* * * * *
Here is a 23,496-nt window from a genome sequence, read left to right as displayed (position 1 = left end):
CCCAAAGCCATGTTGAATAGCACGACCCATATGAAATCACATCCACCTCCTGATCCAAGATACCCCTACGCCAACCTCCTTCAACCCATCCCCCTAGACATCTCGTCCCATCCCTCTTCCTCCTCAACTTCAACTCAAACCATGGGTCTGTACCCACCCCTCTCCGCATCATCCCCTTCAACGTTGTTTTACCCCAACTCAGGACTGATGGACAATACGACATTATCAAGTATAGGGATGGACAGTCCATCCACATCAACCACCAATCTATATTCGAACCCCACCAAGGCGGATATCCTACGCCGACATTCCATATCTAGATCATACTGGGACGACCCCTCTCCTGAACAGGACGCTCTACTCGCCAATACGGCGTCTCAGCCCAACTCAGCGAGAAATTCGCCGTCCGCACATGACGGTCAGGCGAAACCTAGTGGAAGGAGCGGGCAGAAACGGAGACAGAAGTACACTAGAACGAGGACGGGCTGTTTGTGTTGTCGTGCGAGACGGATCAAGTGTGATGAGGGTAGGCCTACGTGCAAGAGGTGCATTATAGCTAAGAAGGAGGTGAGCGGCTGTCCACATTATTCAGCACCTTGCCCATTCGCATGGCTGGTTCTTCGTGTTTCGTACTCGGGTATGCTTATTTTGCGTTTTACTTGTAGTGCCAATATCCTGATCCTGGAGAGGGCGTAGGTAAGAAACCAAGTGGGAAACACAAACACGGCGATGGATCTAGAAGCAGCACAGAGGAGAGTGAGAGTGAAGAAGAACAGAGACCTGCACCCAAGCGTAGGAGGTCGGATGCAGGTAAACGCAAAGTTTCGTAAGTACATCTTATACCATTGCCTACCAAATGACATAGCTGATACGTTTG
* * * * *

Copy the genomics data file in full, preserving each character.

Here is a 23,496-nt window from a genome sequence, read left to right as displayed (position 1 = left end):
CCCAAAGCCATGTTGAATAGCACGACCCATATGAAATCACATCCACCTCCTGATCCAAGATACCCCTACGCCAACCTCCTTCAACCCATCCCCCTAGACATCTCGTCCCATCCCTCTTCCTCCTCAACTTCAACTCAAACCATGGGTCTGTACCCACCCCTCTCCGCATCATCCCCTTCAACGTTGTTTTACCCCAACTCAGGACTGATGGACAATACGACATTATCAAGTATAGGGATGGACAGTCCATCCACATCAACCACCAATCTATATTCGAACCCCACCAAGGCGGATATCCTACGCCGACATTCCATATCTAGATCATACTGGGACGACCCCTCTCCTGAACAGGACGCTCTACTCGCCAATACGGCGTCTCAGCCCAACTCAGCGAGAAATTCGCCGTCCGCACATGACGGTCAGGCGAAACCTAGTGGAAGGAGCGGGCAGAAACGGAGACAGAAGTACACTAGAACGAGGACGGGCTGTTTGTGTTGTCGTGCGAGACGGATCAAGTGTGATGAGGGTAGGCCTACGTGCAAGAGGTGCATTATAGCTAAGAAGGAGGTGAGCGGCTGTCCACATTATTCAGCACCTTGCCCATTCGCATGGCTGGTTCTTCGTGTTTCGTACTCGGGTATGCTTATTTTGCGTTTTACTTGTAGTGCCAATATCCTGATCCTGGAGAGGGCGTAGGTAAGAAACCAAGTGGGAAACACAAACACGGCGATGGATCTAGAAGCAGCACAGAGGAGAGTGAGAGTGAAGAAGAACAGAGACCTGCACCCAAGCGTAGGAGGTCGGATGCAGGTAAACGCAAAGTTTCGTAAGTACATCTTATACCATTGCCTACCAAATGACATAGCTGATACGTTTG